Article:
As I drove to work today, the streets were empty. The sidewalks were unoccupied; the gas station I walked into was vacant.
At first, I wondered if it was already 2012. I had been meaning to go to the grocery store and stock up on canned foods for the coming apocalypse, but never quite got around to it. Then, it all clicked. Everyone was at home, camped out by the TV, just waiting. After all, the most anticipated event of the year is almost here.
The Kentucky Derby is this Saturday.
The Kentucky Derby is the epitome of horse racing, mostly because it’s the only one that everyone can name. Known as the fastest two minutes in sports (until the launch of the US Rocket League in 2026), this race is steeped in tradition.
Beginning in 1872, Meriwether Lewis Clark, the grandson of a famed explorer and one half of the comedy duo “Lewis and Clark,” was looking for his own claim to fame. Initially, he thought about following in his grandfather’s footsteps and exploring. This was until he remembered that his name was Meriwether. “The savages would have a hay-day with that,” said Clark.
So Clark did the next best thing: beg his relatives for money to build a horse racing track. After realizing Meriwether would only leave once the money had been received, they quickly paid him on the condition he name the track after them and stop coming around.
The races began, and what a grand time it was. Thousands would gather to enjoy a mint julep (mouthwash on ice), wear big hats, and chow down on some burgoo, a meat stew served only at the derby.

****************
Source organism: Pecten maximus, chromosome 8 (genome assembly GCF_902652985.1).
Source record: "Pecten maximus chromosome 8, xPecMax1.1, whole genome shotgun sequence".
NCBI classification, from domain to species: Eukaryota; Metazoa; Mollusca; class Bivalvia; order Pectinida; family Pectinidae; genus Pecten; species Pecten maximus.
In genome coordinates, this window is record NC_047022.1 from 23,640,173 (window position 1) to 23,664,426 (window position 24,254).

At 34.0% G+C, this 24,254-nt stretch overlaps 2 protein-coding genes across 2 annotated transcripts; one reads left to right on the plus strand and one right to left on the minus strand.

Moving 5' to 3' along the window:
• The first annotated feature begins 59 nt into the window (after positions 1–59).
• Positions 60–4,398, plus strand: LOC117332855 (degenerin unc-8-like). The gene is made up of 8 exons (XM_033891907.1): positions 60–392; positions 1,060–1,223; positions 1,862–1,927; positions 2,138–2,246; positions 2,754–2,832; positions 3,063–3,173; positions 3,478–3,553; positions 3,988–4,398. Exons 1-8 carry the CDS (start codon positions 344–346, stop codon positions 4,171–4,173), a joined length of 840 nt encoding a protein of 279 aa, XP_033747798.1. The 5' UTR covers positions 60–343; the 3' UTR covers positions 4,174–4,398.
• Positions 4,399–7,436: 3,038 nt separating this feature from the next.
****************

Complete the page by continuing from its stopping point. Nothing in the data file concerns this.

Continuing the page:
Yada yada, fast forward a bit… 2006, they changed the name from “the Kentucky Derby” to the “Yum! Foods Presents The Kentucky Derby.” This finally associated horse racing with Taco Bell, a correlation that racing fans, or rans, had been requesting for years.
That is all you need to know about the Kentucky Derby (brought to you by Yum! Foods!)
The best thing about the Kentucky Derby (YUM!) is, of course, the horse names. Very rarely do you find a horse that goes by the name of, shall we say, Phil. Instead, they all have names like, Flaming Turkish Marmoset Bomb.
The naming of a horse is done in a traditional naming ceremony called the Steed Christening. First, the owner of the horse chooses the number of words desired in the name. Then, a dictionary is thrown at a wall. The fifteenth word on the page it opens to is the next word in that horse’s name.
This, of course, leads to terrific headlines. For example, today Bleacher Report housed an article titled “Kentucky Derby 2011: Is Pants on Fire Peaking on the Right?” They would just ask Pants on Fire if he was peaking on the right, but you can’t trust a word the horse says (insert drum fill here).
In fact, in the last ten years, horses by the name of Super Saver, Mine That Bird, Smarty Jones, and Funny Cide have won the Yum! Foods Kentucky Derby. To put that into perspective, the winner of the World Series last season was the San Francisco Giants. BORING!
This event, though, is never held without a few party poopers standing up for the horses. It’s mean to whip horses and ride them as fast as you can, then “put them out to pasture” if they break a leg, they say.
Well, ignore them. Horse racing is a grand tradition and they’re just a bunch of sniveling whiners. If they have a problem with it, they can invent a better sport, and it better be more exciting than soccer because my attention span is only two and a half minutes.
So whip up a batch of Juleps (remember: mouthwash on ice) and have a seat. You don’t want to miss a second of Saturday’s Kentucky Derby.
Brought to you by the delightful people at Yum! Foods.